Mar 31, 2009

Amplification of the North American “Dust Bowl” drought through human-induced land degradation

Benjamin I. Cook, Ron L. Miller, Richard Seager
Proceedings of the National Academy of Sciences
  • States that the Dust Bowl drought of the 1930s was highly unusual for North America, deviating from the typical pattern forced by La Niña with the maximum drying in the central and northern Plains, warm temperature anomalies across almost the entire continent, and widespread dust storms
  • States that general circulation models (GCMs), forced by sea surface temperatures (SSTs) from the 1930s, produce a drought, but one that is centered in southwestern North America and without the warming centered in the middle of the continent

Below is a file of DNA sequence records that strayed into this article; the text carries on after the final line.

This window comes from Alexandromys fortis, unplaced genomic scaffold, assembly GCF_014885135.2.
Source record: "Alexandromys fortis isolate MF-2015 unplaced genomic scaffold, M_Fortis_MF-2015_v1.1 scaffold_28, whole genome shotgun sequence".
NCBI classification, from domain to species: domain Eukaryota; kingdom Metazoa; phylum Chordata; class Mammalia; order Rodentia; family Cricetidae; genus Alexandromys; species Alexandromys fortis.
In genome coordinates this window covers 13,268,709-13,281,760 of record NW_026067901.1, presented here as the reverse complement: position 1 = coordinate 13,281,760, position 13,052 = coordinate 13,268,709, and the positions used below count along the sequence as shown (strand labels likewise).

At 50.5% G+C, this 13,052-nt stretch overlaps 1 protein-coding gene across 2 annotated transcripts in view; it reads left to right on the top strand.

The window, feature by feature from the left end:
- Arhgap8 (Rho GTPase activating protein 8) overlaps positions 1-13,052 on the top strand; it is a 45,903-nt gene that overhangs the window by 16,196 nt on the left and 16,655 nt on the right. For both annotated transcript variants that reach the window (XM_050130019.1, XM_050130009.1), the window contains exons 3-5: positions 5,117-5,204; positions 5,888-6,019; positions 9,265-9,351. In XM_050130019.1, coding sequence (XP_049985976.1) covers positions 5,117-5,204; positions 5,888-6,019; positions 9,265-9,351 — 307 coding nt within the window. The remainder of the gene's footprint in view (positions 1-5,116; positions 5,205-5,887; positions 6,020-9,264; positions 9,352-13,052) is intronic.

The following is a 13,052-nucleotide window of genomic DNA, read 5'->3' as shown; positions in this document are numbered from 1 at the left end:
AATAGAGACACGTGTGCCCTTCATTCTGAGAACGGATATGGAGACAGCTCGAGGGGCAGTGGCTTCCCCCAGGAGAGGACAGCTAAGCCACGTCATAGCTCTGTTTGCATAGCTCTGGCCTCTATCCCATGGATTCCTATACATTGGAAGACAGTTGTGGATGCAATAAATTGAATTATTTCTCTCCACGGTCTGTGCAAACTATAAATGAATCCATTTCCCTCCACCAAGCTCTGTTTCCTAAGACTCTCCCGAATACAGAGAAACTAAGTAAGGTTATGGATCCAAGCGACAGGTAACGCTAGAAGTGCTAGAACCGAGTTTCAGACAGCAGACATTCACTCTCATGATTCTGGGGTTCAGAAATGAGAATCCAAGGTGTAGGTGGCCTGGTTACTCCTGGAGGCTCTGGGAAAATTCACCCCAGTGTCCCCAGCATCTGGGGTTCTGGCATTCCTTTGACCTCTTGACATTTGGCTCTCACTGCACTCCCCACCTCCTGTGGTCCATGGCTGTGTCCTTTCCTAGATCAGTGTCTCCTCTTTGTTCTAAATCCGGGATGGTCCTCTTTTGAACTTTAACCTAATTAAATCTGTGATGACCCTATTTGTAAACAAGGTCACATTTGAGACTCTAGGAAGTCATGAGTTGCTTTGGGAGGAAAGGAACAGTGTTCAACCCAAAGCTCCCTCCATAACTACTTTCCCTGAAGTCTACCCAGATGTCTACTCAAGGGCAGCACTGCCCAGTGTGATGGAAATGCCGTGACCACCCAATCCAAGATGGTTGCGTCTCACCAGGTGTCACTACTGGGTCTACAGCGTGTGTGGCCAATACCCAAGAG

• Shows that the inclusion of forcing from human land degradation during the period, in addition to the anomalous SSTs, is necessary to reproduce the anomalous features of the Dust Bowl drought
  • The degradation over the Great Plains is represented in the GCM as a reduction in vegetation cover and the addition of a soil dust aerosol source, both consequences of crop failure
  • Vegetation reductions explain the high temperature anomaly over the northern U.S., and the dust aerosols intensify the drought and move it northward of the purely ocean-forced drought pattern